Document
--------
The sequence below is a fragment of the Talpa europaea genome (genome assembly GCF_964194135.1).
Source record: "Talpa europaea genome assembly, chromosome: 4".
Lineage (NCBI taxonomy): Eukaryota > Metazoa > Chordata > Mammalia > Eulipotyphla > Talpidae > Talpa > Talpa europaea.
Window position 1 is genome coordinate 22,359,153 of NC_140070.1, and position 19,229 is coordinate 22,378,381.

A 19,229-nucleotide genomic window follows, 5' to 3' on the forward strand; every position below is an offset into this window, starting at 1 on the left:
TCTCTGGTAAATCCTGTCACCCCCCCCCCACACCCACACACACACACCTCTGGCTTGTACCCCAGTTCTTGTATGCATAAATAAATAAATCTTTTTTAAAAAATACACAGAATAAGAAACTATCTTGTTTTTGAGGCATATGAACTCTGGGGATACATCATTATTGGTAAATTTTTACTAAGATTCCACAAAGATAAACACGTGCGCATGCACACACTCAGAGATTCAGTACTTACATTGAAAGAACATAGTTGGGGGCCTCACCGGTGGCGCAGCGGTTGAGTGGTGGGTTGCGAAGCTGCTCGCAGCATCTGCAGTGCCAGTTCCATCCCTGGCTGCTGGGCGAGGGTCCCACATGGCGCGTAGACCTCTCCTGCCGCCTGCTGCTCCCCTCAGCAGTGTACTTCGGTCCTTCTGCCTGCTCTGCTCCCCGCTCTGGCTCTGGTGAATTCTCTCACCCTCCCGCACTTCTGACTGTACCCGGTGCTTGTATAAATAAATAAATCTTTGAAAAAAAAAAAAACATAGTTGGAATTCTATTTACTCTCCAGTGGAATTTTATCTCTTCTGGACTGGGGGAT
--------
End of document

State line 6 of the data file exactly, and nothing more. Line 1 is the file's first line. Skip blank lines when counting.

TCTCTGGTAAATCCTGTCACCCCCCCCCCACACCCACACACACACACCTCTGGCTTGTACCCCAGTTCTTGTATGCATAAATAAATAAATCTTTTTTAAAAAATACACAGAATAAGAAACTATCTTGTTTTTGAGGCATATGAACTCTGGGGATACATCATTATTGGTAAATTTTTACTAAGATTCCACAAAGATAAACACGTGCGCATGCACACACTCAGAGATTCAGTACTTACATTGAAAGAACATAGTTGGGGGCCTCACCGGTGGCGCAGCGGTTGAGTGGTGGGTTGCGAAGCTGCTCGCAGCATCTGCAGTGCCAGTTCCATCCCTGGCTGCTGGGCGAGGGTCCCACATGGCGCGTAGACCTCTCCTGCCGCCTGCTGCTCCCCTCAGCAGTGTACTTCGGTCCTTCTGCCTGCTCTGCTCCCCGCTCTGGCTCTGGTGAATTCTCTCACCCTCCCGCACTTCTGACTGTACCCGGTGCTTGTATAAATAAATAAATCTTTGAAAAAAAAAAAAACATAGTTGGAATTCTATTTACTCTCCAGTGGAATTTTATCTCTTCTGGACTGGGGGAT